Turkey shot down a Russian fighter plane early this morning, supposedly after an incursion into Turkish air space. It was the first time a NATO member has downed a Russian plane in a half-century.
Now, tensions between Washington and Moscow are reaching a boiling point, as America and her NATO allies are scrambling for an emergency meeting of the alliance’s governing body.
Russian President Vladimir Putin called Turkey’s action a “stab in the back by the terrorists’ accomplices” and warned of “significant consequences.”
Turkish Prime Minister Ahmet Davutoglu insisted his country has the right to take “all kinds of measures” against border violations, and called on the international community to work toward “extinguishing the fire that is burning in Syria.”
Turkey said the Russian Su-24 ignored several warnings that it was nearing, then intruding, into Turkish airspace. Russia insisted the plane stayed over Syria, where it was supporting ground action against rebels.
Rebels said they fired at the two parachuting pilots as they descended, and that one had died. A rebel spokesman said they would consider releasing the body in exchange for prisoners held by Syria. The fate of the second pilot was not immediately known.
“It’s a serious incident in anybody’s book,” added Ian Kearns, director of the European Leadership Network, a London think-tank.
Before the incident, Russia and the West appeared to be moving toward an understanding of their common strategic interest in eradicating the Islamic State group following the bombing of a Russian airliner over Sinai and the attacks in Paris.
The Turkish Foreign Ministry invited diplomats from the five U.N. Security Council member countries for a meeting to brief them about the incident. Separately, the Russian charge d’affaires was also invited for a meeting during which Turkey “conveyed its sensitivities” over border violations.
Turkey has complained repeatedly that Russian planes supporting Syrian President Basher Assad were straying across the border — a complaint repeated to the Russian ambassador last Friday.
The Russian plane was supporting Syrian troops which have been on the offensive in an area controlled by several insurgent groups including al-Qaida’s branch in Syria, the Nusra Front, and the 2nd Coastal Division and the 10th Coast Division that includes local Turkmen fighters.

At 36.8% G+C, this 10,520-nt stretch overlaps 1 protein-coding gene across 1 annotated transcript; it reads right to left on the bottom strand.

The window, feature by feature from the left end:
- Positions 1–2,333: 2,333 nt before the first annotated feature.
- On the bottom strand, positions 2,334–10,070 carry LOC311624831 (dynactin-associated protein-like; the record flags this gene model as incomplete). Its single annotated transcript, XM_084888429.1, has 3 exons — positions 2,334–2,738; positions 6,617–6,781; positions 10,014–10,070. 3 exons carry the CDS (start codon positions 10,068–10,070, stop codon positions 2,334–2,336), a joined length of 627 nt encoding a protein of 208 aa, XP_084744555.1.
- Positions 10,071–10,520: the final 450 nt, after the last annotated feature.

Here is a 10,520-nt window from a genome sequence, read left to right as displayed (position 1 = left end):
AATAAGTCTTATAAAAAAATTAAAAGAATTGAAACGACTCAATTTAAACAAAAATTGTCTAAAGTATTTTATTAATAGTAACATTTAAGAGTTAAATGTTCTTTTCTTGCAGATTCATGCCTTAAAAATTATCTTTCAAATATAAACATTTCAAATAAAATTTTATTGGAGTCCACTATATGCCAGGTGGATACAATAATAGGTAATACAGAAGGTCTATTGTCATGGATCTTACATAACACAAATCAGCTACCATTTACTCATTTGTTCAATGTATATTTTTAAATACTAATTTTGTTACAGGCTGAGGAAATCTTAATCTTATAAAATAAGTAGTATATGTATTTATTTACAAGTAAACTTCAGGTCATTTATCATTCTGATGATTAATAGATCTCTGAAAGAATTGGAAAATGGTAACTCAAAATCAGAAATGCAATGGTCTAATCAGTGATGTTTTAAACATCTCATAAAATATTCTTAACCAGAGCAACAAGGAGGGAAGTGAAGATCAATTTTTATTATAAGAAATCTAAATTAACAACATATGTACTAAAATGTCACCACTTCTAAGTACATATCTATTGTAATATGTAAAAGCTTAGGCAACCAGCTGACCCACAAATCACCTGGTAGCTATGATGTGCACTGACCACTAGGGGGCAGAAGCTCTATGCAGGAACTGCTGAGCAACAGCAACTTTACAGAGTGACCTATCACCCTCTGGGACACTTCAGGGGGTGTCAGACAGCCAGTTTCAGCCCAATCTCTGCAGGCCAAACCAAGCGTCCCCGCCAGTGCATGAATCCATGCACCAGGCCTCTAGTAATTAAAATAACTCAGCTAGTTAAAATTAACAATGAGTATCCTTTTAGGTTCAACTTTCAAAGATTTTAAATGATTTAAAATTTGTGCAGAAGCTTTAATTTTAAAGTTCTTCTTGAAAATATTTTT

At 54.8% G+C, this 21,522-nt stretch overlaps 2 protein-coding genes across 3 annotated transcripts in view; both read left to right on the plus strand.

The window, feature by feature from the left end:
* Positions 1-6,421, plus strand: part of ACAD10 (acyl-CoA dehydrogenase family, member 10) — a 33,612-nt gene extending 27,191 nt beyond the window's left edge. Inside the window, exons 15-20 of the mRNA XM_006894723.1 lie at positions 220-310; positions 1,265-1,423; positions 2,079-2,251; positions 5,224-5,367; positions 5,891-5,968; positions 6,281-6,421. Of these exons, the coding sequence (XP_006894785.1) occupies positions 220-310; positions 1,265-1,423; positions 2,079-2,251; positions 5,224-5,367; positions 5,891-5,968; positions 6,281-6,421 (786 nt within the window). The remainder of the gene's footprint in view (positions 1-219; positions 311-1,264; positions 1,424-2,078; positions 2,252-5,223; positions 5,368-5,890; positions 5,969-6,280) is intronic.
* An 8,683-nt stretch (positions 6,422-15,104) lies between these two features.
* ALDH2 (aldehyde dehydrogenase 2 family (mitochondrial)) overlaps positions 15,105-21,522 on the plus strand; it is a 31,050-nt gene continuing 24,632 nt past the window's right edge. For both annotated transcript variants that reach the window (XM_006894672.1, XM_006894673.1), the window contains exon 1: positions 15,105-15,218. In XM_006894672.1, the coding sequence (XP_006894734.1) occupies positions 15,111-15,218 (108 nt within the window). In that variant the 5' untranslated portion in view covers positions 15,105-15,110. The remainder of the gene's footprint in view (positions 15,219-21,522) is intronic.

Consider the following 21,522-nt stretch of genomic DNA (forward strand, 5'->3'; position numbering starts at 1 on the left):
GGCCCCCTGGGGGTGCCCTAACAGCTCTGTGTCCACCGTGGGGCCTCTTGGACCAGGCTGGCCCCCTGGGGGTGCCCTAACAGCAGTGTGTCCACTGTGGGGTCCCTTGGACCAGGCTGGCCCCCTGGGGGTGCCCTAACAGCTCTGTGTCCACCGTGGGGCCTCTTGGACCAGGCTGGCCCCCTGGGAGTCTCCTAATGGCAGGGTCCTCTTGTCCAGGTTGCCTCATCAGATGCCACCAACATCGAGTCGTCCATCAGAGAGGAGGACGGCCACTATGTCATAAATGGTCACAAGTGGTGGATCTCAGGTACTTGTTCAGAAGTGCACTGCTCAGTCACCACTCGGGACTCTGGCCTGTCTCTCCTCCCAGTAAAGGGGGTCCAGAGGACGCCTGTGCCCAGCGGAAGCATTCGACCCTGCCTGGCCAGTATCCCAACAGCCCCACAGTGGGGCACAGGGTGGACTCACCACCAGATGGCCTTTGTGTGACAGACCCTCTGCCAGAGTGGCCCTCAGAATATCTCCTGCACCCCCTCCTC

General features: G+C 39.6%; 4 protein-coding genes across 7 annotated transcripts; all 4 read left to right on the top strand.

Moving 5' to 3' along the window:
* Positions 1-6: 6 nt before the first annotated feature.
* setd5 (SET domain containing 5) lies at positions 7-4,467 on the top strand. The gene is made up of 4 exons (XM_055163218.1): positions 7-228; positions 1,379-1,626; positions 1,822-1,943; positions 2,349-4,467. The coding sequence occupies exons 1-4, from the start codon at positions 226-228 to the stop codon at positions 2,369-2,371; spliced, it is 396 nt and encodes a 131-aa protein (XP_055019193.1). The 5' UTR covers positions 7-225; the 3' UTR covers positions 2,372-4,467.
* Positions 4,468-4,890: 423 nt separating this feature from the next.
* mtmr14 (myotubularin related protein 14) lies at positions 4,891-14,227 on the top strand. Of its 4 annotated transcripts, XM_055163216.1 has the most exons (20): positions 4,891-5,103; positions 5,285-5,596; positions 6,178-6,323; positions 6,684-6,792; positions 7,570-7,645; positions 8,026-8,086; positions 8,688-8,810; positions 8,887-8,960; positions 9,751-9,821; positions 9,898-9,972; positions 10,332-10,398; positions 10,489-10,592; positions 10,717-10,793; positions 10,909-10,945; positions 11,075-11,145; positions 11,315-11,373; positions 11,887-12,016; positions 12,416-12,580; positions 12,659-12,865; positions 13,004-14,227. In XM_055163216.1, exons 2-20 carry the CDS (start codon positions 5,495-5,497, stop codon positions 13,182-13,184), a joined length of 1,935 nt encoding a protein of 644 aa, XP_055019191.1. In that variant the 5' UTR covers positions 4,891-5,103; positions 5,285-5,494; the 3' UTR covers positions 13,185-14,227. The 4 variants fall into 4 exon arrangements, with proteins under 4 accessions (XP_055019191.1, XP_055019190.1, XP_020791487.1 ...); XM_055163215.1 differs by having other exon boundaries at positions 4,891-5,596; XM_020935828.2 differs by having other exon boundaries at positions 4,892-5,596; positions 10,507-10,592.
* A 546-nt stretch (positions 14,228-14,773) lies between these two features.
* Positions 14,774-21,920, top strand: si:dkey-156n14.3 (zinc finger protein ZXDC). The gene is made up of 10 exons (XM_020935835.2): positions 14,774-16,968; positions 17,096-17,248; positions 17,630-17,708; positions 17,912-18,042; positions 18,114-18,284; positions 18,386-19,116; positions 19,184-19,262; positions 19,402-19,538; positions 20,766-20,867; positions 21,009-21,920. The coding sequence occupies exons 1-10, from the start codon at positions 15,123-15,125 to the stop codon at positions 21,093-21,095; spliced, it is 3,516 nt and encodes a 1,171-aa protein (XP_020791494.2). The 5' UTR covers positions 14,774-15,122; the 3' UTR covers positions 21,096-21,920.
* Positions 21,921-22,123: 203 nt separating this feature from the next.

A Turkish military statement said the plane entered Turkish airspace over the town of Yayladagi, in Hatay province.
Turkish officials released what they said was the radar image of the path the Russian plane took, showing it flying across a stretch of Turkish territory in Turkey’s southern-most tip, in the region of Yayladag, in Hatay province.
Last month, Turkish jets shot down an unidentified drone that it said had violated Turkey’s airspace.
Turkey changed its rules of engagement a few years ago after Syria shot down a Turkish plane. According to the new rules, Turkey said it would consider all “elements” approaching from Syria an enemy threat and would act accordingly.
Following earlier accusations of Russian intrusion into Turkish airspace, the U.S. European Command on Nov. 6 deployed six U.S. Air Force F-15 fighters from their base in Britain to Incirlik Air Base in Turkey to help the NATO-member country secure its skies.
Sarah Lain, an analyst at the Royal United Services Institute, said the last time she could remember a NATO member country —the United States — shooting down a Russian/Soviet plane was the 1950s. “But the Soviets appear to have shot down more U.S. planes amid the Cold War,” she added.
Video of the shotdown Su-24 was released by Russia Today, and can be seen here:
The Associated Press contributed to this article